Avokia is claiming to have strung out the most far-flung database cluster ever with its user, Espressocode. The cluster runs between Toronto and San Francisco, or 2,266 miles.
Espressocode, a maker of software for the freight and customs industries, is using ApLive technology, which Avokia rolled out at Demo in Phoenix in February, to pull IBM DB2 databases together in this far-flung, active and load-balanced cluster in its multisite environment.
ApLive provides redundancy and backup to mission-critical applications by clustering, replicating and load balancing virtualized databases. The databases can be geographically dispersed. Oracles RAC (Real Application Clusters) can do similar work, but only on LANs. To cover far-flung locations, RAC needs a helping hand from Oracles Stream and Data Guard software products, which provide active or passive failover between sites in a WAN.
IBM also offers a product, HADR (High Availability Disaster Recovery), that provides a high level of availability if a second node is located in the same site. HADR offers disaster recovery if the second node is located in a remote site. According to Alan Kriss, Avokias director of marketing, that doesnt help Espressocode with its scalability needs, since HADR is limited to two nodes, and the backup node is not available for reporting purposes.
"More standard replication products are also available with DB2," said Kriss. "Those would provide offline copies of the production database [that are] useful for reporting but not for high availability or load balancing by [Espressocodes] online or production application, Exdocs."
Alan McMillan, CEO of Toronto-based Avokia, told eWeek that his company works with Espressocode to provide the middleware software, which fits in at the application layer to virtualize the database layer. McMillan said the middleware provides 24/7 support to Espressocode users.
Regarding the difference between RAC and ApLive, McMillan said that, with RAC, "Youll be down while Data Guard recovers."
Thats because ApLive replicates at the SQL statement level, McMillan said. "Its the write statement," he said. "When youre accessing data out of the database, youre grabbing it in the read state. Our technologys smart enough to know it only needs to replicate changes to remote databases. Its 1/1,000th of the size with which typical replication technology works. Because its so much smaller, it can fly faster through the Internet."
This SQL statement activity contrasts with other technologies that replicate the database log file between data centers that are typically located about 30 miles apart, McMillan said.
"Disasters are often greater than 30 miles when were talking about hurricanes, the power outage in California or terrorist actions," he said. "Now you can have live-live data centers across the country."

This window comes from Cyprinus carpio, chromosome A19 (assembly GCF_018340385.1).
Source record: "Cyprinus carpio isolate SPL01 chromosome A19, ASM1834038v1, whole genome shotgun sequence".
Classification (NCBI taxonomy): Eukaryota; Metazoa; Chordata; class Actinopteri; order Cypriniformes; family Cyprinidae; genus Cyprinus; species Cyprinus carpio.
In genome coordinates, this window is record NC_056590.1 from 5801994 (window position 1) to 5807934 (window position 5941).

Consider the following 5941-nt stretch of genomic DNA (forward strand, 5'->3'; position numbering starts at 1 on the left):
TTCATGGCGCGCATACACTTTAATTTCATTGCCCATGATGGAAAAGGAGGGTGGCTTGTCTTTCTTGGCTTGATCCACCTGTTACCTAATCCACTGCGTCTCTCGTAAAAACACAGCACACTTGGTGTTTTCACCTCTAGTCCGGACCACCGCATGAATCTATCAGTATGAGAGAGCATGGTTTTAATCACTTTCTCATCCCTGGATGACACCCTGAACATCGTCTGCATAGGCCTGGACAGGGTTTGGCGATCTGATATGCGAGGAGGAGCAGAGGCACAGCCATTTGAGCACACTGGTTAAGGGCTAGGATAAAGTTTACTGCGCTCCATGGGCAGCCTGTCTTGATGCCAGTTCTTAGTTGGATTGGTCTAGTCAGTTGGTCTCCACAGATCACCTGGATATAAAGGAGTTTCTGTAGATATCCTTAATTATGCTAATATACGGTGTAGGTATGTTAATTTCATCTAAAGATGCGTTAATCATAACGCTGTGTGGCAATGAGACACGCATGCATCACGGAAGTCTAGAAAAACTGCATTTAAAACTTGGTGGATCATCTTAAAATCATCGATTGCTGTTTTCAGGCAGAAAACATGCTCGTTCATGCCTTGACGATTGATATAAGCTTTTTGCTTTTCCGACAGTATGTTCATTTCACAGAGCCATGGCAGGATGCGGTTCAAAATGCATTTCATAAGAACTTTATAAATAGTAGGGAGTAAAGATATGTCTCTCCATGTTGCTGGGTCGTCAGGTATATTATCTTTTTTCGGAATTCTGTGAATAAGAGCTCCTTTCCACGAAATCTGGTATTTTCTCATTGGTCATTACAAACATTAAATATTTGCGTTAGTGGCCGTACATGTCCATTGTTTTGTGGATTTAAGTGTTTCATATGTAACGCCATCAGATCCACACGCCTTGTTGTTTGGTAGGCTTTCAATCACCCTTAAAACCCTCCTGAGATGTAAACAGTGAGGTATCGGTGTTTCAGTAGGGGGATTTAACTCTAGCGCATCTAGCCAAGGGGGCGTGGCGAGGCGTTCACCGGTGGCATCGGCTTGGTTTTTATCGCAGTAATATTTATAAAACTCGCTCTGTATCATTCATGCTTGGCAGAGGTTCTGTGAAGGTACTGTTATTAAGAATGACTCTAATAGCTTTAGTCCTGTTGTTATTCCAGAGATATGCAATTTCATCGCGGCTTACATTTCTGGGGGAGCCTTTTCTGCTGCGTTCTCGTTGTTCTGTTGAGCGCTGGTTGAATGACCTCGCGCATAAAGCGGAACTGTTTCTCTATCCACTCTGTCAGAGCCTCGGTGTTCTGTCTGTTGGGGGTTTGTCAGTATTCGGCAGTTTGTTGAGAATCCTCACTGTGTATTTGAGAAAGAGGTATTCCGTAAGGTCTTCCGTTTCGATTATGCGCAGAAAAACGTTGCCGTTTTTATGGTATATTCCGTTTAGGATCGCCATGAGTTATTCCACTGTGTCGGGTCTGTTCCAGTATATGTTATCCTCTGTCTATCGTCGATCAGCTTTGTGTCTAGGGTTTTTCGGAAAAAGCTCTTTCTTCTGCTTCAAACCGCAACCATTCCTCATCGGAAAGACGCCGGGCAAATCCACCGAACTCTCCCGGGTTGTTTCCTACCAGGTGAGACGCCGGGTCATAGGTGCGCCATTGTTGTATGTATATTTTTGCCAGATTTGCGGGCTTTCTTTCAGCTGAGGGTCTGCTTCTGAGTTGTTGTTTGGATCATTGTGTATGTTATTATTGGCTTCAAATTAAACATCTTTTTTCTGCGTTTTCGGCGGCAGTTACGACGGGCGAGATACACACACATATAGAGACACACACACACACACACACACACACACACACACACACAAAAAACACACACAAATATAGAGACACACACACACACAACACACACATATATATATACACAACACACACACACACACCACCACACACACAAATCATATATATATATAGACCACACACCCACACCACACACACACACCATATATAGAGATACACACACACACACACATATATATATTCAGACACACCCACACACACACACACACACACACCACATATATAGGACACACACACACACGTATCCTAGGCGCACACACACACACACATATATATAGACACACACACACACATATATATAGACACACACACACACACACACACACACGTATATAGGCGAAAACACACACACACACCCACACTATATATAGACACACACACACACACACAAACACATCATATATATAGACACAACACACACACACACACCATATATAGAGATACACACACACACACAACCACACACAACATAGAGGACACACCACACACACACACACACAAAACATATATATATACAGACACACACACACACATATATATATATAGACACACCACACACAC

Having active instead of passive backup data centers also means that users, in effect, get twice the work out of their data center infrastructure, McMillan said. "Instead of having a second data center on standby, waiting to be used, ours can be used at any time. Its not just insurance gear waiting to be used."
Andreas Antonopoulos, an analyst at Nemertes Research, in Frankfort, Ill., said that virtualizing the database provides the performance benefits of clusters, along with the ability to span large distances and the centralized load balancing of virtualized databases.
Regarding latency concerns, Antonopoulos said any downsides are "more than compensated by the flexibility and recoverability offered by database virtualization solutions."
However, the changeover to virtualized, load-balanced databases creates a need for solid planning in terms of physical distance and network optimization to reduce latency, he said.
"There are significant difficulties in extending or synchronizing databases across great distances," Antonopoulos said. "Distances of more than 50 to 100 [kilometers] are often reported as the upper limit for synchronous replication of storage and data. Greater distances create synchronization and concurrency technology challenges."
"IT executives are struggling to balance high demands for availability, compliance mandates for geographical separation and latency issues," Antonopoulos said. "Companies offering solutions that can replicate or virtualize databases over great distances are in a growing market."
One Avokia competitor in that growing market is Continuent, formerly known as Emic Networks, which started out as a provider of clustering for MySQL databases and Apache Web servers but now handles PostgreSQL, SQL Server, Sybase and Oracle databases.
Continuent offers what it calls a database-neutral solution in either an open-source or a commercial flavor. Like Avokia, Continuent said its solution eliminates single points of failure.